The Unconventional Step For Juicier Chicken Parm

If there's an Italian-American dish more comforting than chicken parmesan, we've yet to find it. Typically consisting of chicken breasts that are dredged in seasoned breadcrumbs, pan-fried until golden brown, and then layered in a baking dish with tomato sauce and cheese such as fresh mozzarella, the dish emerges from the oven fragrant, juicy, and cheesy, ready to be piled atop spaghetti or sopped up with fresh bread.

Although there are a few variations on the classic dish, which is said to be a New World variation on authentic Italian eggplant parmesan created by Italian immigrants to the United States (via Paesana), most versions follow that basic template. But if the chicken cutlet part of your parmesan has tended to turn out dry — a common affliction — then you might want to try an approach recommended by Serious Eats, which employs a step more commonly seen in the preparation of Southern-style fried chicken.

Soak your cutlets in buttermilk before breading and frying

If you've ever fried up some Southern-style fried chicken at home, then you already know that the iconic preparation almost always includes a crucial brining step: Soaking the chicken in a buttermilk marinade that also includes plenty of salt and flavorings such as dried herbs. According to Cook's Country, buttermilk brines bring both flavor and tenderness to chicken that's going to be fried, keeping it moist and protecting it against the intense heat of the fryer. And that's exactly why over at Serious Eats, culinary consultant J. Kenji López-Alt decided to try soaking chicken cutlets bound for chicken parmesan in a buttermilk brine when he tired of the tough, dry chicken often found in the dish.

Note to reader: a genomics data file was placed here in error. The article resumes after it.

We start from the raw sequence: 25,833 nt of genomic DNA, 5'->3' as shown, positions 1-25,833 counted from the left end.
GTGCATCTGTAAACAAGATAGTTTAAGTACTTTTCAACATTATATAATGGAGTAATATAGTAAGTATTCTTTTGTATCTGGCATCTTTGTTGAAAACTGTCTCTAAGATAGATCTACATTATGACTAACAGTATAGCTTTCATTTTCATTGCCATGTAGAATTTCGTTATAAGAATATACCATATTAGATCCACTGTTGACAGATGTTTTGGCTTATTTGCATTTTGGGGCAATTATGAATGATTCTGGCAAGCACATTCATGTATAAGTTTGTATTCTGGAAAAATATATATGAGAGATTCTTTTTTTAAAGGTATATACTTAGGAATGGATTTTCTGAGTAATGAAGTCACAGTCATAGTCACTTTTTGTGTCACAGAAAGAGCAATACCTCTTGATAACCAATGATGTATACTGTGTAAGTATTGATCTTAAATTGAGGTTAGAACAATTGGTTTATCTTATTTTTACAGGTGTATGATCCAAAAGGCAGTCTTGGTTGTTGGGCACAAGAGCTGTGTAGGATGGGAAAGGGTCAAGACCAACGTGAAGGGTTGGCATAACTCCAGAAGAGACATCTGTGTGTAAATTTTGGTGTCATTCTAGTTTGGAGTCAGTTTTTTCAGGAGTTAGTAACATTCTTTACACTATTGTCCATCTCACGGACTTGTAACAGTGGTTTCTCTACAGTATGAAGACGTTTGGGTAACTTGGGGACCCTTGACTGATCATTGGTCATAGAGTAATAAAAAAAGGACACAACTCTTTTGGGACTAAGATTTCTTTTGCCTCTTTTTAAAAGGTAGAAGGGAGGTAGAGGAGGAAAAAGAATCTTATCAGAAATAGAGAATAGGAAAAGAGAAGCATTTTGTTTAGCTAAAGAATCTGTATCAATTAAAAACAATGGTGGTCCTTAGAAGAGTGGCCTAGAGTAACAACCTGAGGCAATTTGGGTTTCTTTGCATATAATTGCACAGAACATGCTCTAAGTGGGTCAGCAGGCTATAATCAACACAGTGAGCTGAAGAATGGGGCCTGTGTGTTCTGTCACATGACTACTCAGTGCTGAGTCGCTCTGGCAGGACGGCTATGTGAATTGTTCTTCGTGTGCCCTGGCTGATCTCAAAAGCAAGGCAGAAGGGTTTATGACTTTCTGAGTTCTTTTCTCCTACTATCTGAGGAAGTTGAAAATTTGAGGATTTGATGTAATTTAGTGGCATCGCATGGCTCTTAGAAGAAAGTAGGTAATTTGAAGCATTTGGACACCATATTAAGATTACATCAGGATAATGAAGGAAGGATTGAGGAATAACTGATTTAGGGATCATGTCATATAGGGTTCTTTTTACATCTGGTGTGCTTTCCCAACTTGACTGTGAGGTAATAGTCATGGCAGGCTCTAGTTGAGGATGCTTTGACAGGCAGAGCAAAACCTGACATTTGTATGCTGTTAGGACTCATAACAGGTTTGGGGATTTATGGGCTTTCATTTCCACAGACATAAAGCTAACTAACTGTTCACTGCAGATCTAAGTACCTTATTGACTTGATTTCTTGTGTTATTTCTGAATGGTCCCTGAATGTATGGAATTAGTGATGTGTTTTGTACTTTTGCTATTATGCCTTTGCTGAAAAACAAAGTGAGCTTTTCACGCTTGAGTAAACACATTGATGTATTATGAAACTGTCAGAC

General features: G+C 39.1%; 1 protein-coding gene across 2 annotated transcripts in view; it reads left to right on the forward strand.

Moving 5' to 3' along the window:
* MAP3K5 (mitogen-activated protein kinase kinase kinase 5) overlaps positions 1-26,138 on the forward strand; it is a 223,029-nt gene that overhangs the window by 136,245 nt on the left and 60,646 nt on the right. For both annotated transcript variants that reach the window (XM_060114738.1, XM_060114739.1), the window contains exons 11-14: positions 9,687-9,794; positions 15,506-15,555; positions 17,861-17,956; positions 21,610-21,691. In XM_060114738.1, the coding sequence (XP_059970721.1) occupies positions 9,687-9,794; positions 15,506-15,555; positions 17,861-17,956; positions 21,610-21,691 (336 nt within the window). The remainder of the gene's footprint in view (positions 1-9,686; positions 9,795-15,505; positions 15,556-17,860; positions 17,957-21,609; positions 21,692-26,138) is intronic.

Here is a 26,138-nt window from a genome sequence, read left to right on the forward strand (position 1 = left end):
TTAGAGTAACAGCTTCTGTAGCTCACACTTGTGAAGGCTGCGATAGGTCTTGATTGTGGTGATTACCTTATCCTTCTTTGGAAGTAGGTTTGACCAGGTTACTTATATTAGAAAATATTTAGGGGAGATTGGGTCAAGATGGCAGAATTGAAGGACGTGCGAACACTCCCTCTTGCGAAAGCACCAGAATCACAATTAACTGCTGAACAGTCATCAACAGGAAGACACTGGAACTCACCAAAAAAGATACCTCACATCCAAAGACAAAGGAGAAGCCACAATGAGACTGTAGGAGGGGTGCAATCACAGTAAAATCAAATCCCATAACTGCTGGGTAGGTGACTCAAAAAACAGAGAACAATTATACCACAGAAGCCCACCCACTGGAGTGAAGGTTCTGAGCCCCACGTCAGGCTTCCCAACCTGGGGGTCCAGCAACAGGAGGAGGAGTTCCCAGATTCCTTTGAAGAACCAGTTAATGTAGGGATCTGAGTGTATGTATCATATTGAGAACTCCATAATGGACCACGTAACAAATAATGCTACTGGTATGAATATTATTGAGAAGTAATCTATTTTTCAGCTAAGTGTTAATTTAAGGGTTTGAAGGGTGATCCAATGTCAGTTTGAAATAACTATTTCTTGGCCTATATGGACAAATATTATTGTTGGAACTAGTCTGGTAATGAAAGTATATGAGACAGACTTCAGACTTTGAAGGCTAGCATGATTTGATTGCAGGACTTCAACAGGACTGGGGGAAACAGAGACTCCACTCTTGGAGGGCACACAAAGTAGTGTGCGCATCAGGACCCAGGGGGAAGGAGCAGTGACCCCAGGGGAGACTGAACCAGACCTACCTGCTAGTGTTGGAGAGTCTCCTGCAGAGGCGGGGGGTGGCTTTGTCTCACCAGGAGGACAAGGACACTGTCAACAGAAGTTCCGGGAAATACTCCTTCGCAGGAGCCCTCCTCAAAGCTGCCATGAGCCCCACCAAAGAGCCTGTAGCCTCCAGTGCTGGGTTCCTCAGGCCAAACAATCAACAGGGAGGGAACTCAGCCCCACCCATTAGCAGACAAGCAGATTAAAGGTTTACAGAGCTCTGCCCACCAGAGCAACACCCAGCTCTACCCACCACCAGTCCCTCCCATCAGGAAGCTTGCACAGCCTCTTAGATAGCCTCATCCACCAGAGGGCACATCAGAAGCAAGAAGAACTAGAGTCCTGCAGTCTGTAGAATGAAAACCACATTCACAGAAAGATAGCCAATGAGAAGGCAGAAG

According to his writeup, the unexpected mashup works perfectly, resulting in chicken breasts that remain juicy and flavorful, with a smooth, tender texture, even after frying and then baking in the oven. In this instance, the simple buttermilk brine is flavored with salt, minced garlic, and fresh black pepper, as chicken cutlets (in this case, butterflied) are slipped in, and soak for at least four hours or overnight before being breaded and fried as usual. 

So, the next time you're struck with a craving for chicken parmesan, reach for a carton of buttermilk and revel in your juiciest, most moist batch yet.